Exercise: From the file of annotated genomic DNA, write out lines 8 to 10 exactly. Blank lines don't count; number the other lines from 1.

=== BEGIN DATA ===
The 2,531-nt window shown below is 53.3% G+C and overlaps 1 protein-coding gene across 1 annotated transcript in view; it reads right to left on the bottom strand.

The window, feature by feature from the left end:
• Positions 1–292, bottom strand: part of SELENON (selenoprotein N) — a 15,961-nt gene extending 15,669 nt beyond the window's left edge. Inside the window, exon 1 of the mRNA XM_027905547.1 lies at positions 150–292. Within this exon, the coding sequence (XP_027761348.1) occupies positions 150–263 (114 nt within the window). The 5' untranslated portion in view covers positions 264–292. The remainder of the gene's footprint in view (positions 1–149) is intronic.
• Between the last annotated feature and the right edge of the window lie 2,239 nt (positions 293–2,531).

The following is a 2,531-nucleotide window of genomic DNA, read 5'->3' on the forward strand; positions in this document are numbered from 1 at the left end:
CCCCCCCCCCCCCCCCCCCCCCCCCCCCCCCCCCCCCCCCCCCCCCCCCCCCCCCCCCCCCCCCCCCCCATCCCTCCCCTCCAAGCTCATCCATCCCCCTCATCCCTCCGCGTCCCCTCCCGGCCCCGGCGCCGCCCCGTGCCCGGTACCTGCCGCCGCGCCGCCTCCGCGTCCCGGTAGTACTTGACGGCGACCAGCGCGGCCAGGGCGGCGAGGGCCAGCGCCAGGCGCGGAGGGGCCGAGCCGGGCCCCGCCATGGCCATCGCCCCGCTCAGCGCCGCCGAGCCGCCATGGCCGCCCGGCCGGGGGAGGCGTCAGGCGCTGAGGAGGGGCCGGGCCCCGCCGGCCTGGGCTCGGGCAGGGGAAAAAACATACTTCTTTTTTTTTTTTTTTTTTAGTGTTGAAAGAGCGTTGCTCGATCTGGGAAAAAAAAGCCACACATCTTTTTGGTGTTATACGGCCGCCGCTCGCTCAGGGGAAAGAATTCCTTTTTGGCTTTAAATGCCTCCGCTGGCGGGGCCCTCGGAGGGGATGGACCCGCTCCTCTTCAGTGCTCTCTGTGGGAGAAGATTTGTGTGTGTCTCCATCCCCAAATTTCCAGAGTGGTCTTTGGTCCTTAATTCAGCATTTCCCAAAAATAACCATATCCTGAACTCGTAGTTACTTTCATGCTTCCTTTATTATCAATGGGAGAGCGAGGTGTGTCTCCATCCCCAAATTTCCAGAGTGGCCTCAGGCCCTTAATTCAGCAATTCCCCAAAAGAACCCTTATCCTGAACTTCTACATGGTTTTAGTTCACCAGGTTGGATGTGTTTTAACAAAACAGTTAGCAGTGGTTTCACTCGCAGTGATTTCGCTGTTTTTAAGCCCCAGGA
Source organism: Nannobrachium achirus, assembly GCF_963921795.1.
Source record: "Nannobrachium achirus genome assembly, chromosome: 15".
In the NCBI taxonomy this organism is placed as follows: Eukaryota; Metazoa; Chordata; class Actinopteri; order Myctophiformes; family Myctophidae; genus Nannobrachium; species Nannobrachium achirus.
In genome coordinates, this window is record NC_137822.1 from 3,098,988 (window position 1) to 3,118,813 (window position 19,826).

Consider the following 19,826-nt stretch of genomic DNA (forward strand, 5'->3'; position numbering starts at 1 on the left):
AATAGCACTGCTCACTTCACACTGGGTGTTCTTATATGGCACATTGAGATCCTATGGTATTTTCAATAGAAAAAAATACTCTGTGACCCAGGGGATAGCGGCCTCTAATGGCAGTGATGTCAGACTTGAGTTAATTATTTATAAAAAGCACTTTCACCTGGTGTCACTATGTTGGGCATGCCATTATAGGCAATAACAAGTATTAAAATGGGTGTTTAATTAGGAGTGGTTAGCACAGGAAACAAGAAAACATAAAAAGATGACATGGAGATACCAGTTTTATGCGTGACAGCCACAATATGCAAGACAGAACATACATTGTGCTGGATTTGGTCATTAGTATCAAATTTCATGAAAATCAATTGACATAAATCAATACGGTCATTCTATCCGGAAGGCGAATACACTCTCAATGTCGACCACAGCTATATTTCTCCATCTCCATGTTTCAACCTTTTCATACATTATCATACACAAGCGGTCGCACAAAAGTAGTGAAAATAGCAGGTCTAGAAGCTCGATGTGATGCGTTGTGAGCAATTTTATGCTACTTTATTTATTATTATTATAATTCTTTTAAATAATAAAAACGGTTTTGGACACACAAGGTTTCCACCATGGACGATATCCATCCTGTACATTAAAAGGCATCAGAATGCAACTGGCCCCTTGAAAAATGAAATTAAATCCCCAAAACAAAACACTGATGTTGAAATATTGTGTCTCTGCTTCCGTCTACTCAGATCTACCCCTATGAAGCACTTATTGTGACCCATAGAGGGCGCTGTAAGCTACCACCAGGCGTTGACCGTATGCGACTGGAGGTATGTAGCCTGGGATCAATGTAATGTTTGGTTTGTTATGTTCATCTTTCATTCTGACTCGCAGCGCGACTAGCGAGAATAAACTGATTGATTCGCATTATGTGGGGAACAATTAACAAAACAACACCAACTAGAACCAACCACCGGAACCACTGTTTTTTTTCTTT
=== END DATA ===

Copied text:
Source record: "Nannobrachium achirus genome assembly, chromosome: 15".
In the NCBI taxonomy this organism is placed as follows: Eukaryota; Metazoa; Chordata; class Actinopteri; order Myctophiformes; family Myctophidae; genus Nannobrachium; species Nannobrachium achirus.
In genome coordinates, this window is record NC_137822.1 from 3,098,988 (window position 1) to 3,118,813 (window position 19,826).